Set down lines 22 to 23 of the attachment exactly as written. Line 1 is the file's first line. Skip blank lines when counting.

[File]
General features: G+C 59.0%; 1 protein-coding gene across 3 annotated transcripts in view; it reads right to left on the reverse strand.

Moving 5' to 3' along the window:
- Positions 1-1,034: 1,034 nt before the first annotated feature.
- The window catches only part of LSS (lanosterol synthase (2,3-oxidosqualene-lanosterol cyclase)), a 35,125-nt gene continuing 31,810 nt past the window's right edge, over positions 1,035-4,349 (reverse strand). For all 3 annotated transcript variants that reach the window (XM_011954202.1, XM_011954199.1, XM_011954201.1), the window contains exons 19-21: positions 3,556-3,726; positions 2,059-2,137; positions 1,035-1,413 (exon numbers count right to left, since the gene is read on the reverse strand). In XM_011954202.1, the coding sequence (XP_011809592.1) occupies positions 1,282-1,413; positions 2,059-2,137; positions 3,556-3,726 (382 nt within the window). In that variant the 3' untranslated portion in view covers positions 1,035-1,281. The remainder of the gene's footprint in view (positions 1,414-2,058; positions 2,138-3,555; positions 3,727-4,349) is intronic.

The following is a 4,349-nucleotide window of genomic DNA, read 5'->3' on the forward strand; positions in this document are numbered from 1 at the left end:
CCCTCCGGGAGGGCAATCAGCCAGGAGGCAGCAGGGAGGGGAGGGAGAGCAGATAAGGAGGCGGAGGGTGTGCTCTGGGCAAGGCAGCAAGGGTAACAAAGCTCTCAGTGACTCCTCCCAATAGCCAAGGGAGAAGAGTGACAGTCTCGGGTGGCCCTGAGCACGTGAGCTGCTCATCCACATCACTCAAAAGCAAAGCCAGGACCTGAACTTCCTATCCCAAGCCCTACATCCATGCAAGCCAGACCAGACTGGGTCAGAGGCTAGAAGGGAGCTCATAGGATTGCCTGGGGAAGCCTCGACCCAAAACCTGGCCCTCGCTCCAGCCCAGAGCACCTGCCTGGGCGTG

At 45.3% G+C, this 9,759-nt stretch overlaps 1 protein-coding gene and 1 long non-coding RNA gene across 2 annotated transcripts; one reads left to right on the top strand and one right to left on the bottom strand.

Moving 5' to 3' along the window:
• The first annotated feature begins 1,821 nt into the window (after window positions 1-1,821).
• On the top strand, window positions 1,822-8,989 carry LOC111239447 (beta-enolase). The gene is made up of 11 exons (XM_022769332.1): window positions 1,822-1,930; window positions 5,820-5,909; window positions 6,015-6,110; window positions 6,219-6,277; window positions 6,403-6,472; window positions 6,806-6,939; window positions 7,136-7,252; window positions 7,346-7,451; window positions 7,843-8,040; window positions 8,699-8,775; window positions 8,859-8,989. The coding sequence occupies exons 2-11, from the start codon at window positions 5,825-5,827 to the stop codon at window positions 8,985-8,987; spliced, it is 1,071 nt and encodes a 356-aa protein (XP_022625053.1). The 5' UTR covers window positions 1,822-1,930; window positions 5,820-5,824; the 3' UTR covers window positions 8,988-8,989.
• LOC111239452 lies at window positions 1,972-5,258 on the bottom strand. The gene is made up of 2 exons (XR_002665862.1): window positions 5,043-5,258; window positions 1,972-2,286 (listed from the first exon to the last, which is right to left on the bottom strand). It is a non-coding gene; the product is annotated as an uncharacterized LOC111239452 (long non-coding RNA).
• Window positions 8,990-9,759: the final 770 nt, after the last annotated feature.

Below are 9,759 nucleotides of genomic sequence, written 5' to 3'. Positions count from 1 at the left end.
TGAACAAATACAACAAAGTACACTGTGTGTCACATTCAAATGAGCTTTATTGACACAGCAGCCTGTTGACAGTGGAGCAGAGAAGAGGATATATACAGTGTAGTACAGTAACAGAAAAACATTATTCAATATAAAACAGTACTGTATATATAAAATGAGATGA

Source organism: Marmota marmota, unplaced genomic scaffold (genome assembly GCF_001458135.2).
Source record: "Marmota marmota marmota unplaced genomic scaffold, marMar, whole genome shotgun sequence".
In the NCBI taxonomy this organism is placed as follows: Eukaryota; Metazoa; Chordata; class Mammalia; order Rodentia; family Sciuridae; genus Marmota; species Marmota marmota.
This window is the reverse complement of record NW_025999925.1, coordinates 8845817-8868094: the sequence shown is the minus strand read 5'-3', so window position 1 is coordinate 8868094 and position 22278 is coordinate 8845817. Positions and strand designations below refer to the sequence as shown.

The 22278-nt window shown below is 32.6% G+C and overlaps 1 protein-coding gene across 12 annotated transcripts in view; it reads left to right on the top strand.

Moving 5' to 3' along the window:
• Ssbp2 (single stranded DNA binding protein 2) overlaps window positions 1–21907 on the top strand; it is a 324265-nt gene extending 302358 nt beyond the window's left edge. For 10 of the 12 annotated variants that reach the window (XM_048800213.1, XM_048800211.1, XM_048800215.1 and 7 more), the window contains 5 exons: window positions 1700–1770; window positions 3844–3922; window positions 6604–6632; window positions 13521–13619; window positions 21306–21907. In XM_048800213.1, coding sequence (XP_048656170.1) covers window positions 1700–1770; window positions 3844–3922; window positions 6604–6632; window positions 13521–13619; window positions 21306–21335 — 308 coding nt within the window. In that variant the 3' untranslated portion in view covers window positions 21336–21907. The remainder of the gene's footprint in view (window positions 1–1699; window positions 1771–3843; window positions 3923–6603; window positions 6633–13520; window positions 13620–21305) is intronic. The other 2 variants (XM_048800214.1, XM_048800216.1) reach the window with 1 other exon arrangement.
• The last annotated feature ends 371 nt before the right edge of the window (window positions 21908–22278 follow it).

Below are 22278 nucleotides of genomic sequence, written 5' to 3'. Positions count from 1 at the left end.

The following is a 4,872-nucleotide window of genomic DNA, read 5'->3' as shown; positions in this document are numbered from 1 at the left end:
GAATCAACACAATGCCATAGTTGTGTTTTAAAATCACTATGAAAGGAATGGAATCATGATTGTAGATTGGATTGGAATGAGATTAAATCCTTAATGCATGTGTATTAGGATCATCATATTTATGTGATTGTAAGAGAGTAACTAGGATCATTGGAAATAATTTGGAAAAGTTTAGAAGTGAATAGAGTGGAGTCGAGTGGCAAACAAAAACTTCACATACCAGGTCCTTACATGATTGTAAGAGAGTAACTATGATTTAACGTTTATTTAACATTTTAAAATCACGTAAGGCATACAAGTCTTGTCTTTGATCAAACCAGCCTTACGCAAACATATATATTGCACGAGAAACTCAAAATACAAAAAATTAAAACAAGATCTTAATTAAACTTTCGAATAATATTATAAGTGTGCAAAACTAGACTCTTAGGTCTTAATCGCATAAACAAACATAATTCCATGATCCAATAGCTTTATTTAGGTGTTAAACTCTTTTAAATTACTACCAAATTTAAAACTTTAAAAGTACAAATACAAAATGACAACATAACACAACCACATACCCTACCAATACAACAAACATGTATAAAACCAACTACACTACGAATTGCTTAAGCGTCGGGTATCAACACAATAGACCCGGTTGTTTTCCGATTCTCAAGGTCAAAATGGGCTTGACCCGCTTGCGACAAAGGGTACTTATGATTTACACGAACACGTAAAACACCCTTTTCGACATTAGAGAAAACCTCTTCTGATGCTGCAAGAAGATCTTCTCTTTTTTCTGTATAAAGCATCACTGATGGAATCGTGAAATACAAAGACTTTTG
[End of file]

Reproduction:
• The last annotated feature ends 371 nt before the right edge of the window (window positions 21908–22278 follow it).

Below are 22278 nucleotides of genomic sequence, written 5' to 3'. Positions count from 1 at the left end.